This DIY redwood plant stand is a quick beginner building project that will give your porch some mid century modern flare. The minimalist look adds height to your plants without robbing them of space to bloom. Adjust the middle piece to fit any size pot. Display alone or in pairs on either side of your front door. You can use it indoors or out. What do you think? Are your wheels turning?
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If you’ve been following me for any length of time you know that I’m a fan of easy, scrap wood projects. This little DIY redwood plant stand was my attempt to use up my scraps left from the other planter I built last summer.
I would never want redwood to go to waste. It’s not only beautiful, but durable, and looks so good raw. I chose not to paint or use any finish on this because of its natural beauty, already treated to withstand the outdoors.
The one drawback of any treated wood is cost. If I’m making something that doesn’t require long pieces, I like to get redwood deck balusters. They’re $2-$3 for a 3-foot piece, which is cheaper than getting long 2×2 treated boards.
Easy Peasy DIY Redwood Plant Stand
Below are the measurements of the stand I built, which holds a 14 1/2″ tall pot, 12″ in diameter. But, to make this tutorial custom to your flower pot, I will also explain how to make one to fit your own.
|2 x 2 redwood deck balusters– Cuts for mine were (4) @ 14 1/2″ , (1) @ 14″, and (2) at 6- 1/4″. See ahead to cut to fit your own flower pot.
Kreg Jig w/2- 1/2″ pocket screws
Begin measuring the height and diameter of your planter. Mine was 14 1/2″ tall and 12″ in diameter. Using a saw cut the boards the same height as your flower pot. To increase accuracy (and save time!) cut all 4 at the same time.
For the crosspiece, I went 2″ longer than the diameter of my pot. My planter was 12″, so I went with a 14″ piece. In hindsight, I wish I’d gone shorter so the wood would have been more snug on the sides. Maybe I’ll get a bigger pot next summer :). I suggest the cuts below to make it fit your flower pot.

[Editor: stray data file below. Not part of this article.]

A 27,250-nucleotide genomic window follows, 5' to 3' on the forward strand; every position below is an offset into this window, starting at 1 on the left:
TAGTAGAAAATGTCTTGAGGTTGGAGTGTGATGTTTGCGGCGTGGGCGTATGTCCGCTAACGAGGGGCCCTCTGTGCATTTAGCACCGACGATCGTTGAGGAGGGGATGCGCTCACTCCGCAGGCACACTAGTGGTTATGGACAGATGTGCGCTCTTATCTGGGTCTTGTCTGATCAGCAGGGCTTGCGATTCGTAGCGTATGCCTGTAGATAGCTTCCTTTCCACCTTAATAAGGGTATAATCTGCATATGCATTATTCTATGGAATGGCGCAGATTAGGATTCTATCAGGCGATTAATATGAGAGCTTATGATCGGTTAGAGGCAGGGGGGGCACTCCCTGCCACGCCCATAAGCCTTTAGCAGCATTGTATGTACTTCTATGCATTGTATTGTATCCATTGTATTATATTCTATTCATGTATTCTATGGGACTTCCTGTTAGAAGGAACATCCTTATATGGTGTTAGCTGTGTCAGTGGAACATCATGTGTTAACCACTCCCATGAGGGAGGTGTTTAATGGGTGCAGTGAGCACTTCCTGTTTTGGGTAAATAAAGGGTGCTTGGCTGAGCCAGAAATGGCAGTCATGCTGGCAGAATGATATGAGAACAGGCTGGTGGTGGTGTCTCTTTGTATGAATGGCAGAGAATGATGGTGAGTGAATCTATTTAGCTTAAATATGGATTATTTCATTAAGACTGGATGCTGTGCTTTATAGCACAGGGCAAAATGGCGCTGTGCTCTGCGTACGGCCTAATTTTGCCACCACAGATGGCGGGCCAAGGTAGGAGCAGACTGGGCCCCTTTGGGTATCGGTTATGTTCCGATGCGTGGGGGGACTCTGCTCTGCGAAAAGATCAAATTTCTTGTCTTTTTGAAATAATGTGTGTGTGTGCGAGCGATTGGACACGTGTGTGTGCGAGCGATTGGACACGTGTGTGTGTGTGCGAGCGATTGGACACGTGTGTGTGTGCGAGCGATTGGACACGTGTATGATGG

Using a kreg jig , drill pocket holes on the three shorter pieces, as seen below. All 3 will have pocket holes on both ends.
Make an “X” by attaching the two shorter pieces to the long piece. Be sure and mark the center first. Then use wood glue and drill in pocket screws to secure the pieces.
Now it’s just a matter of attaching the vertical pieces. Be sure and mark your place first. I placed mine 10″ from the end. I used my handy (and rusty) square tool to mark the spot on the vertical pieces to make sure the middle piece didn’t end up lop sided.
Be sure to decide which way you will want the piece to stand (long pieces up or down) and make sure your pocket holes face the ground.
There’s no need to paint or stain unless you want to. What do you think? This little stand is so versatile! You can vary the width, height and make a bunch of them as gifts! (or keep them to yourself and put them all over your house).
I really like how it ties in with my other plant stand
What do you think? Do you have a place for yours? Where will it be? Tell me in the comments!
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Novice woodworker and serial Popcorn eater, Janice Thomas writes detailed tutorials that motivate others to “dare to try”. Originally from Puerto Rico, Janice is fluent in Spanish and dreams of owning a beach house on the island someday! Janice currently lives in Utah with her husband and children, where she works as a university professor.